Anyone interested in the history of Spain – or just history in general – should see Granada at least once. Of course, this is the location of the renowned Alhambra, which draws thousands of visitors annually. While most websites advise you to book your tickets to view the Alhambra well in advance, I took a chance and wandered up the steep streets to wait in line for an hour and a half one morning. I lucked out and got a ticket for one of the afternoon entrances. Some of the grounds are free to enter, but if you want to go through the palace gardens, the various towers, and the three palaces, these require a ticket. There are essentially two tickets, one for the gardens and grounds, and the other for the three palaces. My advice is to get the two-day ticket, which would allow one visit to the grounds, and save the second day for the palaces. I did not do this, and by the end I was completely exhausted and not really taking in what I was seeing. There is so much! But you should allow yourself enough time to really enjoy and appreciate the place. The combination of Moorish and Christian architectures is brilliant, and then add to that the gorgeous vistas across the Sierra Nevada mountains, and well, photos don’t do it justice, but here are just a few to give you an idea.
Natural light filters down into the baths, which were designed to access water running down from the mountains.
The water staircase was built to make use of the natural water flowing down from the mountains to cool the inner rooms and provide fresh water for the baths.
The famous lions fountain was reinstalled this year, after having been closed off for restoration.
Originally built as a palace and fortress by the Moorish kings, the Alhambra looks out over the Albayzín barrio just below the imposing walls.
I waited a long time to get this photo of a walkway into the courtyard of the women’s chambers when there weren’t other tourists wandering through. There are 6,000 people going through this UNESCO heritage site per day, making it a bit daunting to get any image that captures the possible serenity of this place.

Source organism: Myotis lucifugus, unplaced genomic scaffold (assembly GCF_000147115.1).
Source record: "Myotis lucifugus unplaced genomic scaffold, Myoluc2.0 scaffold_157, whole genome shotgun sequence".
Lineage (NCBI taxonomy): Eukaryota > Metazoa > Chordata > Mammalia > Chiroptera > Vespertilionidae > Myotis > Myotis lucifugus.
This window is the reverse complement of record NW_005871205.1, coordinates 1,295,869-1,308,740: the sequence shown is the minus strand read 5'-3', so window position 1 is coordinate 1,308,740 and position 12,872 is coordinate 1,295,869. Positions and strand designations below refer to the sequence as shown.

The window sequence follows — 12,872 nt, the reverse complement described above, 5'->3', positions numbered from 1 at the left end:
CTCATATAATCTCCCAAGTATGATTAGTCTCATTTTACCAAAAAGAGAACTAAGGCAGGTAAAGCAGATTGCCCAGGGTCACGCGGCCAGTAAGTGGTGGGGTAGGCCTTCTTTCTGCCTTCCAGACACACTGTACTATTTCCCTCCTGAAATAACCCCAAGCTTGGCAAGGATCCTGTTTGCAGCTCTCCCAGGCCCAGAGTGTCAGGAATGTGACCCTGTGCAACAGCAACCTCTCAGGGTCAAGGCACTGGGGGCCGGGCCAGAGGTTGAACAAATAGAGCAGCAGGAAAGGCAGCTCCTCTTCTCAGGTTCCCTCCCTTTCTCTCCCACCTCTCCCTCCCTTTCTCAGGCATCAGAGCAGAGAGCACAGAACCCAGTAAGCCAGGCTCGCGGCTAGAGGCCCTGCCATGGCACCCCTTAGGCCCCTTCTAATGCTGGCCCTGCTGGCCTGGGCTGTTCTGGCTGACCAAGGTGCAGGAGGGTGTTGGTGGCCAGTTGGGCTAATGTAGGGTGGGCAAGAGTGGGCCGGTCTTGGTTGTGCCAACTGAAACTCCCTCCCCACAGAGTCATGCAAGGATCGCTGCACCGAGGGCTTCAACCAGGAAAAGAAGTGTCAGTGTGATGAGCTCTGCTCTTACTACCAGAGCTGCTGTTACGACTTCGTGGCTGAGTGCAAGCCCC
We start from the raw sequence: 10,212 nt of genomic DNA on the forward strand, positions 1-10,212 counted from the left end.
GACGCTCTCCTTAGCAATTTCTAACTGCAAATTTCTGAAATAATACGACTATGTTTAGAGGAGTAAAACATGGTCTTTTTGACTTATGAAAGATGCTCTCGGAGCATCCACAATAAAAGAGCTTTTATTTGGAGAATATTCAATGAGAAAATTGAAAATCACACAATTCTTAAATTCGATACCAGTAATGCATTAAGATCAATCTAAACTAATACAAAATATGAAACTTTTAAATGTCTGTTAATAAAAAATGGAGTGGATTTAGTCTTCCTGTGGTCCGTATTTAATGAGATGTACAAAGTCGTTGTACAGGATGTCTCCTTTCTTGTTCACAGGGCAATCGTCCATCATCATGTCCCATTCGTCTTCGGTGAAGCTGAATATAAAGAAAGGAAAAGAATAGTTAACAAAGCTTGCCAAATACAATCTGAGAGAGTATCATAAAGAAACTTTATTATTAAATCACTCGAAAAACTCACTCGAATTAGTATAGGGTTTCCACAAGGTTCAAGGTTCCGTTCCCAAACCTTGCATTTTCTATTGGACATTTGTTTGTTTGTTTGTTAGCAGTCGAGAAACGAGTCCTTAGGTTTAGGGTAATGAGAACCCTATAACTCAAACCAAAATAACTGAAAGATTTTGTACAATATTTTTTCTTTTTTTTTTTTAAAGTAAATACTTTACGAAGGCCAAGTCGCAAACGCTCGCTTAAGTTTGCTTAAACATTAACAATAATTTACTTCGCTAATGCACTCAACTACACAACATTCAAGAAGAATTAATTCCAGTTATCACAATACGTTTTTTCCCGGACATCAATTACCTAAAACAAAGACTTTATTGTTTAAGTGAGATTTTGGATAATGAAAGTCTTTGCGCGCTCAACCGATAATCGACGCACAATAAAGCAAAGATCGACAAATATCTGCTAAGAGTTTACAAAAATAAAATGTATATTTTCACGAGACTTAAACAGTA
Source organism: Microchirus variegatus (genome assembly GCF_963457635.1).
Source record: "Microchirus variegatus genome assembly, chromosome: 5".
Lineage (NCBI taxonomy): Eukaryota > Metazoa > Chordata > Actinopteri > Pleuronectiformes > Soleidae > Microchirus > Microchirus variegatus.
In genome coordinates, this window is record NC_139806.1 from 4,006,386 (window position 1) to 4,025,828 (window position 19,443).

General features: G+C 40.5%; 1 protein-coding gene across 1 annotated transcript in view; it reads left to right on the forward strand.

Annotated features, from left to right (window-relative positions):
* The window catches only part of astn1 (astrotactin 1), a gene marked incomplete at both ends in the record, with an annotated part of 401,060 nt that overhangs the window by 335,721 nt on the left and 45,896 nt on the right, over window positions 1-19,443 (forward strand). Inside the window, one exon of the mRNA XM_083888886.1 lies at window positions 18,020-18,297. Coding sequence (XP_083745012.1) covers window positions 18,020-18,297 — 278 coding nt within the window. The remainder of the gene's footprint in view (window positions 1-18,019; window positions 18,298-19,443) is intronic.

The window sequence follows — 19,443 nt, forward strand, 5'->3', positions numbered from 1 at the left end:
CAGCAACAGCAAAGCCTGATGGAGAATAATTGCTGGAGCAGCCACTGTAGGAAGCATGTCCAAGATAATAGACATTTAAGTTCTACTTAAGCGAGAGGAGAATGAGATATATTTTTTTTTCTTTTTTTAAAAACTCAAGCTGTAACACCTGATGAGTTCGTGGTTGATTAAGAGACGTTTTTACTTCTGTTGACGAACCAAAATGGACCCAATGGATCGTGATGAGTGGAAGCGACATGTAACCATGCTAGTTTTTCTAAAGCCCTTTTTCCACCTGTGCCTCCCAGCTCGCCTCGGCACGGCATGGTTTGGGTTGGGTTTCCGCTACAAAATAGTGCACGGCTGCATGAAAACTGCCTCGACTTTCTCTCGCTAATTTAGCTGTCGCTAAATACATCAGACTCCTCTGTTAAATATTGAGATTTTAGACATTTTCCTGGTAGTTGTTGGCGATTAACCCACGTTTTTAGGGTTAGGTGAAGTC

One of my favourite photos captures the Alhambra as it dominates the landscape above the city in the late afternoon. The quality of the light turns the fortress from pale gold to a deep red as the sun moves toward setting.
My other favourite view of the Alhambra is this night shot taken from below on the street that runs along the Darro River.
Granada itself is a small city, easily manoeuvred on foot. I spent many days walking through the Albayzín, the old Moorish neighbourhood that winds up into the hills that lead to the foot of the Alhambra. The old, windy cobbled streets initially take you back to a time that predates any sense of modernity – and evokes that Romanticized view that tourism capitalizes upon.
If you’re observant, though, you can see the traces of the contemporary world insisting upon the idyllic urban landscape. Like the rest of Spain, the Andalusia region where Granada is located continues to feel the tensions of the economic crisis. Much of the Albayzín is falling into disrepair, as the buildings are so very old. The cost of restoring and maintaining them has become prohibitive, and many have been abandoned by their previous owners, and the municipality has condemned them as inhabitable. At the same time, there is a lack of adequate housing, especially for those at lower income levels. This image captures the sentiment of many in this barrio.
The translation of the graffiti is “homes without people, people without homes”.
In fact, it was not at all difficult to find abandoned homes fallen into decay, with the doors bolted and/or chained, but the broken windows sadly testifying to the current state of things.
That Spain has much to do to persevere in the current economic situation is no secret. I just hope that its people will be able to maintain the resolve they keep having to demonstrate.
With its Moorish past constantly imposing itself through the culture and the architecture, Granada’s Catholicism remains equally important to the region. At the end of my visit I stumbled upon this demonstration of dance during the beginning of the festival of Corpus Cristi.
There is so much more to Granada that just the Alhambra, although that is certainly worth a visit. The caves in the Sacramonte hills, the Monastery of San Jeronimo, and the Cathedral are equally delightful if you’re at all interested in things historical. And like other parts of Spain that I’ve visited, the people were lovely and helpful, especially as I struggled to speak Spanish in a marginally comprehensible way.
Each time I find something more about Spain to love. The south has an entirely different flavour from Madrid or Barcelona, and next time I hope to visit the north. Bilbao seems to be calling. 🙂